The Way It Should Feel
A short note on two plays from Wednesday night's win over Sacramento:
On the first, Kobe inbounds the ball to Lamar Odom, steps in bounds, gets the ball back from Odom on a touch pass, squares to the basket (still out near the sideline), and lofts the ball to a back-cutting Odom for an alleyoop dunk.
Took less than three seconds; William Carlos Williams thought it was a pithy little thing of beauty -- all instinct and rhythm.
On the second, with the clock running out at the end of the second quarter, Kobe grabs a defensive rebound, turns and heads up the right sideline and fires a two-hand-chest pass the length of the court (and just inches above the outstretched fingers of the Kings' Beno Udrih) to Matt Barnes who lays it up as the buzzer sounds.
Looked like Montana-to-Rice on a go route, as if they had been doing it forever. Kobe walked off the floor nodding his head.
He had twelve assists on the night (six in the first quarter alone) on his way to his seventeenth career triple-double. But it wasn't the number that impressed, it was the quality. The Brothers K talked Wednesday night about how easily Kobe did things against the Kings, and they were right. But even more than ease, there was a deep-seated connectedness about his game. The line between him and Odom, between him and Barnes, was sturdy and natural.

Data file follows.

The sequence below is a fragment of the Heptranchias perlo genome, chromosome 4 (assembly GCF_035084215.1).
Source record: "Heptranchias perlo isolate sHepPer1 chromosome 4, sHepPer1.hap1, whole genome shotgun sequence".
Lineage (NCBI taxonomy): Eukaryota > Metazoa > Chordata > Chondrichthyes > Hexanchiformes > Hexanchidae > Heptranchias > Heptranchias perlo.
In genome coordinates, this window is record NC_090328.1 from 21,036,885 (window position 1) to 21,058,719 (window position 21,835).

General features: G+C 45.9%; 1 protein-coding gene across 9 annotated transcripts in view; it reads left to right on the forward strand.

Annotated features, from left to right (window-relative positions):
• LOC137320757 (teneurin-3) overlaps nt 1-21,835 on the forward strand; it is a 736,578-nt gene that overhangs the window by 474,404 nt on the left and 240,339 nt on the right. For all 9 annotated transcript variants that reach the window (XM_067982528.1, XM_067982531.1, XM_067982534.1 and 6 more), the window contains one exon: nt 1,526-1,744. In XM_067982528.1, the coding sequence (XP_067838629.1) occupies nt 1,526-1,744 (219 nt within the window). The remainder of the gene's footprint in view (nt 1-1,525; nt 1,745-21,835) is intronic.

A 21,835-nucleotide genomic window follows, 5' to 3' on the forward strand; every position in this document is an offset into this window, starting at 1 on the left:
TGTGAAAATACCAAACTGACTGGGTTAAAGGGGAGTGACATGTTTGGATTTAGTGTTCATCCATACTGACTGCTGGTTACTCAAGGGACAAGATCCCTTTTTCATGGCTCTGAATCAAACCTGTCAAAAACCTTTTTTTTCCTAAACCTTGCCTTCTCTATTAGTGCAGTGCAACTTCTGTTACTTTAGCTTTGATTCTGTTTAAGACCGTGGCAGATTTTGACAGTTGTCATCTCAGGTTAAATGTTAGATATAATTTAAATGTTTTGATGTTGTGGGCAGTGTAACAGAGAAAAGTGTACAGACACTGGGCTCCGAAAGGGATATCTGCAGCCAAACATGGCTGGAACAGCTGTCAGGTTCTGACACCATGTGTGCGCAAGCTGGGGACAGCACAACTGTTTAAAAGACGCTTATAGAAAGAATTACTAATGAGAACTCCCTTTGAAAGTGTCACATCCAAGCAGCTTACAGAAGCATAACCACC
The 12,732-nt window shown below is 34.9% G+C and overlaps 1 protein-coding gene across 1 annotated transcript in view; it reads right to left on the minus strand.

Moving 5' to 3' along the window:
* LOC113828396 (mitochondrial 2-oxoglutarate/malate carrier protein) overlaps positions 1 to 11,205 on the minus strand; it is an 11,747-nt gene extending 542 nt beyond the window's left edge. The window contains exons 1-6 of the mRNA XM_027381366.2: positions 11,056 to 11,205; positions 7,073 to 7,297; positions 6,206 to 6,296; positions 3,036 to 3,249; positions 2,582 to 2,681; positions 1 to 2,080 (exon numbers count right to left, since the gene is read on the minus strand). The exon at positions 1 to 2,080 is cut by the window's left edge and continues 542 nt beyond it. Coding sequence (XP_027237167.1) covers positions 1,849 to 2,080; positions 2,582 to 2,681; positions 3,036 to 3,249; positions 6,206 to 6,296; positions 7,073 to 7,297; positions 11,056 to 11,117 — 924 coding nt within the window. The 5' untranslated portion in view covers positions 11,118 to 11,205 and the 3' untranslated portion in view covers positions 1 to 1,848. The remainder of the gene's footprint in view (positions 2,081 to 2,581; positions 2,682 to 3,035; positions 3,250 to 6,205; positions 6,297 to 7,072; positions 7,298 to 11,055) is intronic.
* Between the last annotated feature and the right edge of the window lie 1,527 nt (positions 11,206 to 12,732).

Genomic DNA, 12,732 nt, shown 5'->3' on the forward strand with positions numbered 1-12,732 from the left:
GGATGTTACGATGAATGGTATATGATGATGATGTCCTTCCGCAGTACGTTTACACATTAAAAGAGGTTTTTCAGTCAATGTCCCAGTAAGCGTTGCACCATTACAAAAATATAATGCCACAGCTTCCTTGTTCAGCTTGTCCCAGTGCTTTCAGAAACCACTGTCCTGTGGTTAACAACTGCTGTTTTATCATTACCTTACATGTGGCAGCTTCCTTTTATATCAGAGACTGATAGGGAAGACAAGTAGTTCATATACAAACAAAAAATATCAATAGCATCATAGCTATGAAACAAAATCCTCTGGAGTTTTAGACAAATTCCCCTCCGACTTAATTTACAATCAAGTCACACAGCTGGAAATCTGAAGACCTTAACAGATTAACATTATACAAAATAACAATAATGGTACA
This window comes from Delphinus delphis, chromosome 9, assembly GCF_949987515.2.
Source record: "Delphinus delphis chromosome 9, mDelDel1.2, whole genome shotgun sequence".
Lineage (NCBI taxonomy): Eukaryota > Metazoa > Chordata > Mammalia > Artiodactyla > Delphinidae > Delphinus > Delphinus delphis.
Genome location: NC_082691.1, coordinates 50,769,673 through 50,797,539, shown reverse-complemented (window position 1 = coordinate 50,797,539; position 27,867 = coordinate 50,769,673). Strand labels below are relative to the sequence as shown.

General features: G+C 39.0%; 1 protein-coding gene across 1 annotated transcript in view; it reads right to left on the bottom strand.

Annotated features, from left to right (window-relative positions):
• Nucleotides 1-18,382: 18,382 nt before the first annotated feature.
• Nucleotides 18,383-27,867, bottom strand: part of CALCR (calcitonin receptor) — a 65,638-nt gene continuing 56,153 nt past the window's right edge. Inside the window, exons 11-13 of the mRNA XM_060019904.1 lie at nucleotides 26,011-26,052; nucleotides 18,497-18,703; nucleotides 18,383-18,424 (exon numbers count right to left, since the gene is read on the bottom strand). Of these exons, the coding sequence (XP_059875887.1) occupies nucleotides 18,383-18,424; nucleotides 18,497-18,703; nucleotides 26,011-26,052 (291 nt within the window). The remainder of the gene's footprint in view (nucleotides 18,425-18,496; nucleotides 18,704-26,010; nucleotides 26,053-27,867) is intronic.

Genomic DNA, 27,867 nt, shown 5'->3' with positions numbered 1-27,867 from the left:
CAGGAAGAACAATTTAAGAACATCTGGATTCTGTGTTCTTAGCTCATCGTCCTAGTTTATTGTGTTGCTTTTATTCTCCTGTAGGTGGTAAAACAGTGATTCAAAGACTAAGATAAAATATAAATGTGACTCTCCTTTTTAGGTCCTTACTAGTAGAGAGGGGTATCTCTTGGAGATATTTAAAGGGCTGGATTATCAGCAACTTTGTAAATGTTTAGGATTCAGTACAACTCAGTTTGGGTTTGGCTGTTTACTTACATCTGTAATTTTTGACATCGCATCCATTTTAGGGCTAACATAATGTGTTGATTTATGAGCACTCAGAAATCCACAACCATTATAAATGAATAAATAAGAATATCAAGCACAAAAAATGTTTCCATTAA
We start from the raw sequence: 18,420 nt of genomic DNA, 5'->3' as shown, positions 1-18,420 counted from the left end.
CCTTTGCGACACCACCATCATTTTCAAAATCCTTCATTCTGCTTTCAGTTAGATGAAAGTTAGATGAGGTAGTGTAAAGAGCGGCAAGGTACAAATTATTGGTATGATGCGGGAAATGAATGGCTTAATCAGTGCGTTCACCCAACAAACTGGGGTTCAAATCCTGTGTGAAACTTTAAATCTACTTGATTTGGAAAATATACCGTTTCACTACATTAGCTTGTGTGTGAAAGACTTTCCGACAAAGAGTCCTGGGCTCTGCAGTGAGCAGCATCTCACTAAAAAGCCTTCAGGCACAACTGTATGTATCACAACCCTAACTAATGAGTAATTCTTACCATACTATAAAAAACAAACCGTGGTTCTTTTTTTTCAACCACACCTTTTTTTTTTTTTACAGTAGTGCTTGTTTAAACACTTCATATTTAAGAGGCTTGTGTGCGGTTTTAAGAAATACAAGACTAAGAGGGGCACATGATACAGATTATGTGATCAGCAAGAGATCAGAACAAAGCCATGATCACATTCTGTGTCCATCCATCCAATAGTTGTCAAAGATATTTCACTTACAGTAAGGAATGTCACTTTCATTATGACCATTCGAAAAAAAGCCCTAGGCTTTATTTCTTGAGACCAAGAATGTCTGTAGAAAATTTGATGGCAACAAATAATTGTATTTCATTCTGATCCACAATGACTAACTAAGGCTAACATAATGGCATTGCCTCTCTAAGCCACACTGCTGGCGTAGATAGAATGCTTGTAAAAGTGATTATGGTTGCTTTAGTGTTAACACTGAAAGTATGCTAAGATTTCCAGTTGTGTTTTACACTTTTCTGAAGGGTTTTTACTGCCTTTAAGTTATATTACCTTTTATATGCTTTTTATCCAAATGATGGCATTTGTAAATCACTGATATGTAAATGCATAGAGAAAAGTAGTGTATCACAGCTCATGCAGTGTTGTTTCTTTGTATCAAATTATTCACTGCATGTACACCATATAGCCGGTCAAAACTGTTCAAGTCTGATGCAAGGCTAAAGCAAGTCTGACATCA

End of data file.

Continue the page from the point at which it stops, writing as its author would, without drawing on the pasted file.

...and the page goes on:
We talk all the time about decisions Kobe makes and tactics he uses. And we should -- the basketball I.Q. is high. We talk all the time about how fierce Kobe is. And we should -- the will to win is intense. But there were moments against Sacramento when he didn't seem strategic so much as integrated. And there were times when he didn't just seem determined to win, he seemed, I don't know how else to say it, steeped in the game, way up in it.